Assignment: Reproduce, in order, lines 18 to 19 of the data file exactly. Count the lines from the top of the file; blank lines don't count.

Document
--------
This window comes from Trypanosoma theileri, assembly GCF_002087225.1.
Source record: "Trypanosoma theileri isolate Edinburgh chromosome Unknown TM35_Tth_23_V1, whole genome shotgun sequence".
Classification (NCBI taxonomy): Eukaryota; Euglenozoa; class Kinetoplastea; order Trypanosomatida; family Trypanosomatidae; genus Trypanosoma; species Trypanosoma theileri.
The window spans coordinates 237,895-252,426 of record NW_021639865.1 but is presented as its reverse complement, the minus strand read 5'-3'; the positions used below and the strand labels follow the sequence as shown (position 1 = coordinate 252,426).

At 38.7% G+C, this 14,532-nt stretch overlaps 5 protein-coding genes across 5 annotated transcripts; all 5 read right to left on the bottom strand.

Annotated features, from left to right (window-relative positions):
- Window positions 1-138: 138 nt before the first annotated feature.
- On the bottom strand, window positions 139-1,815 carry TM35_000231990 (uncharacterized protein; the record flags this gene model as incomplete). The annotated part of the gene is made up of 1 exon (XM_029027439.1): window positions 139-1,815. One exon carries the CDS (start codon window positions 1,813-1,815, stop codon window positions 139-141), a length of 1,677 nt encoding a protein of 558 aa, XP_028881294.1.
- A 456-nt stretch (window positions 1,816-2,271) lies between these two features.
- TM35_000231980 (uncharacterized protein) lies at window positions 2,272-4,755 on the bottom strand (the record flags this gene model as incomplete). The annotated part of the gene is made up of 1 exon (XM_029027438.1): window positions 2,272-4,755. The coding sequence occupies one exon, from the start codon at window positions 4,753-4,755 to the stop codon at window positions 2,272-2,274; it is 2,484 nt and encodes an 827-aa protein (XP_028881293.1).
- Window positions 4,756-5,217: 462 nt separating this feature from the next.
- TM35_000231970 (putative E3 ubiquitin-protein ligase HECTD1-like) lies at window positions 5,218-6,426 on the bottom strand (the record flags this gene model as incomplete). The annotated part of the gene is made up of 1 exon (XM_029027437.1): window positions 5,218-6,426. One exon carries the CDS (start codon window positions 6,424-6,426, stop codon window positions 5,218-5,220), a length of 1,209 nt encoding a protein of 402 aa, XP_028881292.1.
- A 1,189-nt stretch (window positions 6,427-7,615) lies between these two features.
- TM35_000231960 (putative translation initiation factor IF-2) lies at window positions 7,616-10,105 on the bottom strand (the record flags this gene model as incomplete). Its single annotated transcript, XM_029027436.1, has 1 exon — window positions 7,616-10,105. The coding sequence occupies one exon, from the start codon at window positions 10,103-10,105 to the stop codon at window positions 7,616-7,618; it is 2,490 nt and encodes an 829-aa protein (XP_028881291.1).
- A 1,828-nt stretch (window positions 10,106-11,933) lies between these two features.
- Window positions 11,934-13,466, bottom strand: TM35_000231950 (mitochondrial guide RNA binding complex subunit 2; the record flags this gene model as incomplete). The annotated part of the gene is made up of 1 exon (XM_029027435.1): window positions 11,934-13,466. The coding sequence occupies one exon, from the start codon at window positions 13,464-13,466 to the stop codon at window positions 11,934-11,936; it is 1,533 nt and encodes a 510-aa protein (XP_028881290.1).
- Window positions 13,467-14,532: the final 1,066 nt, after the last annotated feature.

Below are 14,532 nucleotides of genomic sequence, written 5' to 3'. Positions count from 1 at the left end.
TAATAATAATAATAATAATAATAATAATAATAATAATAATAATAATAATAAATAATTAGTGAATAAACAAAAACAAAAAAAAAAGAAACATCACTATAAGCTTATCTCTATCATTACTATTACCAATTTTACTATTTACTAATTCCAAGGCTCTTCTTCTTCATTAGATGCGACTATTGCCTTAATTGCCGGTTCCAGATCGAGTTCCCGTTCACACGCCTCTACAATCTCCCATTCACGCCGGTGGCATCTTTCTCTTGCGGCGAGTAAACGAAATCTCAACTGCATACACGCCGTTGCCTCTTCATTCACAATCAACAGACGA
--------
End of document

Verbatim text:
Below are 14,532 nucleotides of genomic sequence, written 5' to 3'. Positions count from 1 at the left end.
TAATAATAATAATAATAATAATAATAATAATAATAATAATAATAATAATAAATAATTAGTGAATAAACAAAAACAAAAAAAAAAGAAACATCACTATAAGCTTATCTCTATCATTACTATTACCAATTTTACTATTTACTAATTCCAAGGCTCTTCTTCTTCATTAGATGCGACTATTGCCTTAATTGCCGGTTCCAGATCGAGTTCCCGTTCACACGCCTCTACAATCTCCCATTCACGCCGGTGGCATCTTTCTCTTGCGGCGAGTAAACGAAATCTCAACTGCATACACGCCGTTGCCTCTTCATTCACAATCAACAGACGA